Pieces Of Eight
1979 | Rock
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"Oh mama, I'm in fear for my life from the long arm of the law. -- Lawman has put an end to my runnin', and I'm so far from my home. -- Oh mama, I can hear you a'cryin, you're so scared and all alone. -- Hangman is comin' down from the gallows, and I don't have very long."
- Reached #16 on Billboard Hot 100.
- The song has been used regularly to pump up the Pittsburgh Steelers defense before an important drive at Heinz Field.
- This is yet another notch on Tommy Shaw's writing credit belt.
THE HOT TAKES
You could listen to this song simply a reflection on the fear that comes with waiting for execution. You could hear this as telling of the inevitability of justice when breaking the law. Karmic justice, perhaps. You eventually get what is coming to you. But, the libertarian angle adds a bit of a new dimension: The unjust nature of law enforcement. Since the crime committed is not specified in the song, it could be anything, just or not. We live in the kind of society where "crimes" that hurt no one still carry a price that can land you in jail or worse. If you've never visited a jail, go do it. Ask yourself: Is it really okay to send people here for all the insane things police arrest people for?
I will always love Styx. Don’t @me bro! This song is so dang catchy and the line “Never more to go astray, The judge will have revenge today, On the wanted man,” says so much. First, for a law to be moral it must be a protection of natural rights. To have a transgression of a just law, you must have a damaged party or victim. Thomas Aquinas said it like this “An unjust law is a human law that is not rooted in eternal law and natural law.” Laws today have become a way for The State to entangle the average person in a web, so that if it’s agents decide they want you, it is easy for them to get you and seek their revenge. You see, in a State that has a monopoly on the law, and violence, and the justice system, and has monetized that system, it’s highly incentivized to punish as a means of revenue generation. All crimes in this system are crimes against The State. The only way for The State to be a legitimate victim is for you to be it’s legitimate property. This is why there is no justice in the Justice System, and all of us who refuse to be their property, and quietly do what we’re told, are renegades.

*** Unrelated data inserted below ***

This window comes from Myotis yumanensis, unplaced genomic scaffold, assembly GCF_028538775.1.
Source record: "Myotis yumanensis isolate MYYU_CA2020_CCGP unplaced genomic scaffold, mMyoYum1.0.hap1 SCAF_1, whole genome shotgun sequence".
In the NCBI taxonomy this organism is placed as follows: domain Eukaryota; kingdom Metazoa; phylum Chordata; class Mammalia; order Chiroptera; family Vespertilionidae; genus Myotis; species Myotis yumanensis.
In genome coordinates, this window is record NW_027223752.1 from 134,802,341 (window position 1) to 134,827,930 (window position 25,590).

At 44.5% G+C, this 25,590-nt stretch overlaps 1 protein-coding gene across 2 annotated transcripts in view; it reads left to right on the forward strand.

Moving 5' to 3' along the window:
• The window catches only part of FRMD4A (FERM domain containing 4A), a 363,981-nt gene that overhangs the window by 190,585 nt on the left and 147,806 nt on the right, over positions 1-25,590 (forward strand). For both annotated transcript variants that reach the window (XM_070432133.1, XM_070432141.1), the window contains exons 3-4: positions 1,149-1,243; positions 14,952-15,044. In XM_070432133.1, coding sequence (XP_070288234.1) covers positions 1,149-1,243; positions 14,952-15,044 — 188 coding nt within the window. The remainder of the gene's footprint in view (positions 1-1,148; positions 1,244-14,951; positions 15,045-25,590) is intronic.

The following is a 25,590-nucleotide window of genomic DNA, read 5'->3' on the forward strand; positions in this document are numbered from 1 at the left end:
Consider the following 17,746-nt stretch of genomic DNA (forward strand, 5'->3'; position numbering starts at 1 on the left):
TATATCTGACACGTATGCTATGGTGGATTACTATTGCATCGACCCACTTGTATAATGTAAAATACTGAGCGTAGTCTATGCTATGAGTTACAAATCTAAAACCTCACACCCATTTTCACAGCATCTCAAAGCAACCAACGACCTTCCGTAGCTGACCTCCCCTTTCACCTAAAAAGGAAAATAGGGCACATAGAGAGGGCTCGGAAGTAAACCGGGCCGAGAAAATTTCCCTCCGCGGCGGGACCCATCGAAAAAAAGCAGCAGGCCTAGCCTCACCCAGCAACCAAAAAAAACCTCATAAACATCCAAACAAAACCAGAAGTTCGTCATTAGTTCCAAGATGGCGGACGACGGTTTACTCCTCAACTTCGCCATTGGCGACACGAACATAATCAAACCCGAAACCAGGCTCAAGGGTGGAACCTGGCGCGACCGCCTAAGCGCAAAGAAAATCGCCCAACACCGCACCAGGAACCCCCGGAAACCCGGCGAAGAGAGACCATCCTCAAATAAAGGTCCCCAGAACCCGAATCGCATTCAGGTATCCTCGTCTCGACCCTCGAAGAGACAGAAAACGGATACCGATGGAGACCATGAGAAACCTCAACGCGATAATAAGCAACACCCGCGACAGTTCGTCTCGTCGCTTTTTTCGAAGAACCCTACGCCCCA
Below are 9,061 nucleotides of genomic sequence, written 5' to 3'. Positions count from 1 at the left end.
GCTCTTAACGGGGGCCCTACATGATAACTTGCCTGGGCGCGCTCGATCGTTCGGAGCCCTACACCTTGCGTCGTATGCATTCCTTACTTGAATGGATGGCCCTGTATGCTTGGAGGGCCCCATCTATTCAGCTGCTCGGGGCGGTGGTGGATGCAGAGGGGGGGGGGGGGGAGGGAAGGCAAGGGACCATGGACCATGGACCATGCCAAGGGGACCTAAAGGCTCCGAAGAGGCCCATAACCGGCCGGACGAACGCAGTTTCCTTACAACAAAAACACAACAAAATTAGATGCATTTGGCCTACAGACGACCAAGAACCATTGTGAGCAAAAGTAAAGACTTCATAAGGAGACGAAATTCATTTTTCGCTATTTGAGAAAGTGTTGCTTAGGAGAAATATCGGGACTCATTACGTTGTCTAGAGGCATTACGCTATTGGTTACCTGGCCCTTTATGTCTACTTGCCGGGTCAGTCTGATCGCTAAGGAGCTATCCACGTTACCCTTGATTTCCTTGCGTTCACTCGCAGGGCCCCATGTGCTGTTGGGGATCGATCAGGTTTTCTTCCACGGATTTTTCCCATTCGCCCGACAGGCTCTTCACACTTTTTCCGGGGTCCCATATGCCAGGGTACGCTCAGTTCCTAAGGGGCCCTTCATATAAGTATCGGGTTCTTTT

I think the most interesting thing about this song is the subjects obsession with the exterior forces around him. Fully aware of whatever wrong he has done he now lives in a state where all he can think about is the justice coming to him and how it's going to affect his mother. Crime doesn't happen in a vacuum. Is the song a metaphor for how everyone living in the America where we average three felonies a day unwittingly? Or is it a call to pay attention to the ripples of how justice affects the world outside of the criminal? In general unless his crime was murder why should he be hanged? Is that in any way restorative to the victims? Is the victim a state where his only crime is wrong-think? Sadly we don't know. What it does aptly point out is that there is a human being in the world committing a crime and there are very human reactions to this. I suppose my point is that the only kind of libertarian justice i can see is restorative. Locking people in cages seems like the worst option available for any outcome to me.